4 14 seconds 22 seconds 25 seconds
10 20 seconds 51 seconds 31 seconds
20 25 seconds 105 seconds 36 seconds
30 27 seconds 156 seconds 39 seconds
40 30 seconds 218 seconds 41 seconds
50 30 seconds 279 seconds 42 seconds
1,000 45 seconds N/A 70 seconds

Intel(R) Core(TM) i7-8700T CPU @ 2.40GHz, single-threaded performance on Linux. My algorithm looked even better (relative to pandas) on a 2020 MacBook Pro. Check out this StackOverflow answer for a particular use case.

[1] rq.Pipeline(...)

[2] scipy.signal.medfilt(...)

[3] pd.Series.rolling(*).quantile(...)

Brought to you by Myrl

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Comments
  • Impossible to install with python 3.9.X

    Impossible to install with python 3.9.X

    Context: python 3.9.12 Ubuntu 22 pip 22.1.1

    This packages is impossible to install using pip on python 3.9.X:

    pip install rolling-quantiles
    ERROR: Could not find a version that satisfies the requirement rolling-quantiles (from versions: none)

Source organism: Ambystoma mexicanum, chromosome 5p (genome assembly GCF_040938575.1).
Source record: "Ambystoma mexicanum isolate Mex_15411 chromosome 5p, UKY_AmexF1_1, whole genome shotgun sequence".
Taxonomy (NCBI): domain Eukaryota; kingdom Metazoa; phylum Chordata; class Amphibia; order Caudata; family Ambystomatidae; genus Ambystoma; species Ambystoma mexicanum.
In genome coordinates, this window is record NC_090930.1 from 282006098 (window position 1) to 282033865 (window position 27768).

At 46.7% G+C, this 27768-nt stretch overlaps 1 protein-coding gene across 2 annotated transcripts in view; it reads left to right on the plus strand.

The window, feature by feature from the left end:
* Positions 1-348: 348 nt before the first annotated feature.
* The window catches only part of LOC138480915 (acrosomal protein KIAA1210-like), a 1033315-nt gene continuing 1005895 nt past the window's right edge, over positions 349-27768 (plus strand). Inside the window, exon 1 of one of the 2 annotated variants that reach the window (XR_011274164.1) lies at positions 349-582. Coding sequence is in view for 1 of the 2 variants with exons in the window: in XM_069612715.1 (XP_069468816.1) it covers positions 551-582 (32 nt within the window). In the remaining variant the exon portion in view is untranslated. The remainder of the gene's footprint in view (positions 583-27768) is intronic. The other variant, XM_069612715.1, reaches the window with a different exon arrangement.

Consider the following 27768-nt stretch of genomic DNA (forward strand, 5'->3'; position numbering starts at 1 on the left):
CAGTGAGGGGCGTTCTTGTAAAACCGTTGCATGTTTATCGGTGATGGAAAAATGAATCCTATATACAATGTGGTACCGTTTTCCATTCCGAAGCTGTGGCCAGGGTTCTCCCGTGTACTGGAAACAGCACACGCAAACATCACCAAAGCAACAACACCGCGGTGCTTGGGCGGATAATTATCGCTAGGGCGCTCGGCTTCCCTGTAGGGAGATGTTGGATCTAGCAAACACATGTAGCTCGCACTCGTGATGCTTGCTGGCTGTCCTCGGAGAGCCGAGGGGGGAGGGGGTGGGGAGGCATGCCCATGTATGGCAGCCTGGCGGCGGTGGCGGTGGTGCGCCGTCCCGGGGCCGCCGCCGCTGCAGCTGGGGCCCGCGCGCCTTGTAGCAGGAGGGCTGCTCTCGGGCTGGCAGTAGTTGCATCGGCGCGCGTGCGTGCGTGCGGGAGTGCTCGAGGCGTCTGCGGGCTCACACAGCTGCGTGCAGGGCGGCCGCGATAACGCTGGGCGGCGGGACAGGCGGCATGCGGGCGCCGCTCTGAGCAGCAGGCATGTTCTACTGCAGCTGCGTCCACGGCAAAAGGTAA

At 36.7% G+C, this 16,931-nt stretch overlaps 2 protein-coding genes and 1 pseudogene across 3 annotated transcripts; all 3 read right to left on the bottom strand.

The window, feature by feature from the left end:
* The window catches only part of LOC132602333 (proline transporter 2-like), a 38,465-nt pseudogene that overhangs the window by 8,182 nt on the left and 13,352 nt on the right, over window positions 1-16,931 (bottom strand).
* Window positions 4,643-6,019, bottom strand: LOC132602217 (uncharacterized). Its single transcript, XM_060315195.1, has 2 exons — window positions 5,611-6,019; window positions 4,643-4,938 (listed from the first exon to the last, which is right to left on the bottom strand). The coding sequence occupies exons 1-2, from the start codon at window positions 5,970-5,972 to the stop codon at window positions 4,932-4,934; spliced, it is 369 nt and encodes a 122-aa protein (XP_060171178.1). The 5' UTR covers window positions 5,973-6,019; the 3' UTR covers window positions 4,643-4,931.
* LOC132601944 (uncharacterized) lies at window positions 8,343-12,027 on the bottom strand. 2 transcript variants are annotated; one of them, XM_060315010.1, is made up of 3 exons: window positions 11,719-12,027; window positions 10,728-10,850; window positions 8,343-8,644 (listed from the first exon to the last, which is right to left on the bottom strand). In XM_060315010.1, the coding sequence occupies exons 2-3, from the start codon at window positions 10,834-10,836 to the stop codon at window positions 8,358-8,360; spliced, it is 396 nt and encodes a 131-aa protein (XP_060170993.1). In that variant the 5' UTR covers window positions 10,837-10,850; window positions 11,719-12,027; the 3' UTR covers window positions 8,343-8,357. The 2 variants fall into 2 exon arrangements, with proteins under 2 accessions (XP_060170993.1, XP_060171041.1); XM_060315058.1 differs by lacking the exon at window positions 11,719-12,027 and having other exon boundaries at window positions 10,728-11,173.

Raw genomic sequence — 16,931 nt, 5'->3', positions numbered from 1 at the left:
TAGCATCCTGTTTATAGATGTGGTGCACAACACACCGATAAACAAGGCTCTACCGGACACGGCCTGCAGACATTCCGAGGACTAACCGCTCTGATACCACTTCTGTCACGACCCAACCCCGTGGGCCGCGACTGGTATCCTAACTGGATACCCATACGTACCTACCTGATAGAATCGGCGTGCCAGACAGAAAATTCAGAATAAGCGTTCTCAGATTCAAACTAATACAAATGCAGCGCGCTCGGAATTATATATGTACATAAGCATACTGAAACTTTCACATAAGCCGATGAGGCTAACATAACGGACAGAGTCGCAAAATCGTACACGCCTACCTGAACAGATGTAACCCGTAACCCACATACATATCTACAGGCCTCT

ERROR: No matching distribution found for rolling-quantiles
    

    Installation using setup.py fails

    
     python rolling-quantiles-1.0.0/python/setup.py install
    running install
    running bdist_egg
    running egg_info
    creating UNKNOWN.egg-info
    writing UNKNOWN.egg-info/PKG-INFO
    writing dependency_links to UNKNOWN.egg-info/dependency_links.txt
    writing top-level names to UNKNOWN.egg-info/top_level.txt
    writing manifest file 'UNKNOWN.egg-info/SOURCES.txt'
    reading manifest file 'UNKNOWN.egg-info/SOURCES.txt'
    writing manifest file 'UNKNOWN.egg-info/SOURCES.txt'
    installing library code to build/bdist.linux-x86_64/egg